Leah: It’s a little hard to say! I was thinking about this and within the last four months there’ve been three or four openings of romance-centric bookstores. We’re getting to a point where I won’t be able to count on two hands how many there are. It’s a remarkable shift to me, and I guess the answer to how I feel is pride. I’m proud and excited to see how the landscape continues to develop.
Q: If you could go back in time and give yourself advice when you started this venture, what would it be?
Leah: I recognize that the specific circumstances and choices we made at that time were the best we could do, and they led us to where we are today. So the first thing I’d say is “find more money” because we spent almost every penny we had, so our bank accounts were pretty low on opening day. But we didn’t have any more money, so we made it work with what we had. There’s a benefit to not waiting for the perfect moment, because otherwise, you’re never going to do it!
Q: That advice applies to writing too, that there’s never a perfect moment, so I love that. The topic of romance, particularly romance involving smut, can be sensitive for people. Romance is a genre that’s often dismissed as frivolous by the larger market. What would you say to someone who’s interested in reading romance, but is maybe put off by how it’s perceived by other people?
Leah: Well the flippant answer is “stop caring what other people think.” The more serious answer is consider the stories you’ve been told about romance novels and consider the source and what biases they might have. Because I think that when most people are able to unpack the stories they’ve been told about romance, they realize there’s so much internalized misogyny and sex negativity.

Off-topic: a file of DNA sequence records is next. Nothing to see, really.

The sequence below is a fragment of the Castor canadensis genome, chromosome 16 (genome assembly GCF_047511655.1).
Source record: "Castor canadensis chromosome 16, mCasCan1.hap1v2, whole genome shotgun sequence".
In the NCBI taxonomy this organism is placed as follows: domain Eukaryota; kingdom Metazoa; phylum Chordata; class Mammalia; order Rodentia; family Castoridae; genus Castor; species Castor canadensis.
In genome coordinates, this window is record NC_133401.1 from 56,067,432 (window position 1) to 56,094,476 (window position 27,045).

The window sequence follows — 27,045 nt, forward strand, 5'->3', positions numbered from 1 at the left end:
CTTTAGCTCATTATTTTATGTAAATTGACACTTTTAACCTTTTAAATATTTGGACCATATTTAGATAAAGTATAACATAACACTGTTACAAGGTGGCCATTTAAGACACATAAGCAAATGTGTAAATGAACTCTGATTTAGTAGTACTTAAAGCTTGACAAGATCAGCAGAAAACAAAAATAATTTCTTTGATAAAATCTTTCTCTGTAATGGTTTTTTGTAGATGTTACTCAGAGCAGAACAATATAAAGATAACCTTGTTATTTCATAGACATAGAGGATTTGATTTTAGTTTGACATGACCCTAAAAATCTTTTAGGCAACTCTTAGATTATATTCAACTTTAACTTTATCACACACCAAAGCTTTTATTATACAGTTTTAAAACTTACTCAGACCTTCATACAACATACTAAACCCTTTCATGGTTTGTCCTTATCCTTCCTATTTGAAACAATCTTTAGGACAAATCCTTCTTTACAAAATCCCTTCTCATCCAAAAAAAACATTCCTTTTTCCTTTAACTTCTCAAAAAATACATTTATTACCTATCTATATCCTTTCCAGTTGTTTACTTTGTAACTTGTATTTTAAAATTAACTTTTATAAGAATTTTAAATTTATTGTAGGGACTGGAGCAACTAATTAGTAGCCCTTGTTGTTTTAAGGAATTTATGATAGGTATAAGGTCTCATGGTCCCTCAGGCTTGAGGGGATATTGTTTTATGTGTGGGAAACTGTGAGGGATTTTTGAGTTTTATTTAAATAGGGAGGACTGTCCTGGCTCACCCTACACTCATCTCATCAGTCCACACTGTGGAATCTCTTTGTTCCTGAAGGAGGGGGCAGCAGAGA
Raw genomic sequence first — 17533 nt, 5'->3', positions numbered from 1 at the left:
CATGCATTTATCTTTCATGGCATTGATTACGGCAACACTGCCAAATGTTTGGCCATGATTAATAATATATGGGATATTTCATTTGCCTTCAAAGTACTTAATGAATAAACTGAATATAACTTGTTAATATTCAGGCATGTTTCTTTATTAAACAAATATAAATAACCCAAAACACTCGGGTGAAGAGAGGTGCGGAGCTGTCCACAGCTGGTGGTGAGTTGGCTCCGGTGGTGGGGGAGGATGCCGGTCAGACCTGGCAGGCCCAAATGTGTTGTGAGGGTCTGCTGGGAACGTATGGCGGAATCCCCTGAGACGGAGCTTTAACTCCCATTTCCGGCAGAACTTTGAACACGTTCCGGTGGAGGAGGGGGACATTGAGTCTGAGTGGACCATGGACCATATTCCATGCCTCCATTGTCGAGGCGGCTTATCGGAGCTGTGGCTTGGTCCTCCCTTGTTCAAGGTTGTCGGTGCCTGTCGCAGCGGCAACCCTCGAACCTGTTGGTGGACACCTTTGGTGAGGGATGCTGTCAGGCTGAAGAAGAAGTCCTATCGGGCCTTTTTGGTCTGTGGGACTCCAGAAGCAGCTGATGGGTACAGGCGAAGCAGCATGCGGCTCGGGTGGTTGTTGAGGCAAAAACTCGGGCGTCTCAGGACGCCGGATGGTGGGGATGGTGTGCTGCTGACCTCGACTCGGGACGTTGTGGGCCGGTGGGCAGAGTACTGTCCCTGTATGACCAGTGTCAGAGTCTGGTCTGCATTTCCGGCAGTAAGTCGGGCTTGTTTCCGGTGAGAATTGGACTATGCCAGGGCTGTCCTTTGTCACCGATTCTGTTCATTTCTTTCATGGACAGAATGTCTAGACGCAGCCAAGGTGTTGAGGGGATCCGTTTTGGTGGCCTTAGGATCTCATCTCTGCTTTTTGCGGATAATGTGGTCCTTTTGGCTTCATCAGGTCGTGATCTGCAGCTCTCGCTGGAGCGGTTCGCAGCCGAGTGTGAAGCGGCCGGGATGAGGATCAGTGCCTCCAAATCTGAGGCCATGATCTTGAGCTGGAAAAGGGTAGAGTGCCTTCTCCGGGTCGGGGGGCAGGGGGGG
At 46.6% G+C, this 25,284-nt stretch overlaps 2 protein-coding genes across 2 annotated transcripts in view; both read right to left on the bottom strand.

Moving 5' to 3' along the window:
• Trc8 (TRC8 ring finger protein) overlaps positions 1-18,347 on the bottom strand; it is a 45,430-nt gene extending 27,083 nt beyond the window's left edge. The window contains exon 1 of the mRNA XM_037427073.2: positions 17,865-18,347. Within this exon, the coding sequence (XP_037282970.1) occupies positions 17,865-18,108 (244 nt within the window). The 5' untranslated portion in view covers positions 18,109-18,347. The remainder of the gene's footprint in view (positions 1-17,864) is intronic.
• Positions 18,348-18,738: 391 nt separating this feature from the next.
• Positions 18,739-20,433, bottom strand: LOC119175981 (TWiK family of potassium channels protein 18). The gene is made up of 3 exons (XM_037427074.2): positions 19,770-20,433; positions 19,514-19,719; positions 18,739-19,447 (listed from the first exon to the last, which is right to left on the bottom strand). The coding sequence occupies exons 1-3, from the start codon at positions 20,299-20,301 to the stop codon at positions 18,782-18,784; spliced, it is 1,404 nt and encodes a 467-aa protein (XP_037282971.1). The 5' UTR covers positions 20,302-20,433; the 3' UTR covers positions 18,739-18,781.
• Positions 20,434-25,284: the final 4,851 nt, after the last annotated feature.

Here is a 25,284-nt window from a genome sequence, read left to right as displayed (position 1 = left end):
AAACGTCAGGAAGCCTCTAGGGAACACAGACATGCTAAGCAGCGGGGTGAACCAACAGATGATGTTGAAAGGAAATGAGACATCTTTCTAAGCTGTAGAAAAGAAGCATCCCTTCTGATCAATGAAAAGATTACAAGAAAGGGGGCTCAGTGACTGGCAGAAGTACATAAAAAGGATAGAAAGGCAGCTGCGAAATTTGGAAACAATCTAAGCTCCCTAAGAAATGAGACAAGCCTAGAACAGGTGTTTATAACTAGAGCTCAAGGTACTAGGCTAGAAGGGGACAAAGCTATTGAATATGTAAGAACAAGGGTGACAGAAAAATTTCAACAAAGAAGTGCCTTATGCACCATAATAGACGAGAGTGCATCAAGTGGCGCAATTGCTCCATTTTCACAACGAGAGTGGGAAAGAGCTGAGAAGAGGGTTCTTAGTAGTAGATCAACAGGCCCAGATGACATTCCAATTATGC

Q: I do think misogyny is the main root of it, this idea of things that are women-centric or women-oriented being seen as shallow or frivolous.
Leah: It’s hard to remember where it came from but often it’s someone being dismissive of what their mom or aunt was reading. I think the more we can unpack those stories we’ve been told, the better off we’ll be. Younger generations are better about this, and in general when things are beloved by women and young women and it’s dismissed as lame and uncool, it’s more about the misogyny than the actual thing itself. I encourage people to unpack that. As long as you don’t believe romance shouldn’t be for other people even if it’s not for you, then I have no beef with that. There’s a romance for pretty much everything. There’s very little risk in giving it a try.
Q: Unlike many larger retailers, you accept books from indie authors. Was this something you set out to do when you came up with the idea for the store, or something you decided along the way?
Leah: Both. We discovered 8 years ago that most of the books written by POC and queer people were self-published, because the industry has historically shut them out, and it was important to us to represent diverse authors. It’s improved, but not as much as we’d like.
Q: That is such an important point to make, and it’s a great motivator for offering the option to self-published authors to shelve their books in your store.
Leah: A lot of bookstores don’t carry self-pubbed books because they’re not returnable and you make less money. However, to me, those things are worth it. And, a lot of people still have the notion that a self-published book wasn’t good enough to get traditionally published. It’s very different in romance when you consider the long long history of POC and queer people being kept out of trad pub. These books are often very high quality, it has to do more with racism and homophobia that they aren’t represented in publishing. We knew when we set out to do this that if we wanted to support those authors; that’s a compromise we are happy to make.
Q: The Ripped Bodice now has two locations, one on the West Coast and one on the East Coast. Do you have any plans for expansion at this stage? If so, where would you like to open the next one, and why?
Leah: Well we’ve only been open in Brooklyn for 4 months, but there are various places on the list. It’s so flattering that so many want us to come to their city, but cannot confirm or deny any particulars!
Q: Okay, I swear I won’t press you to tell me where next, but do you have an idea of when?
Leah: There’s no official confirmed timeline, but we waited 7 years between opening stores 1 and 2, and we probably won’t wait that long for number 3!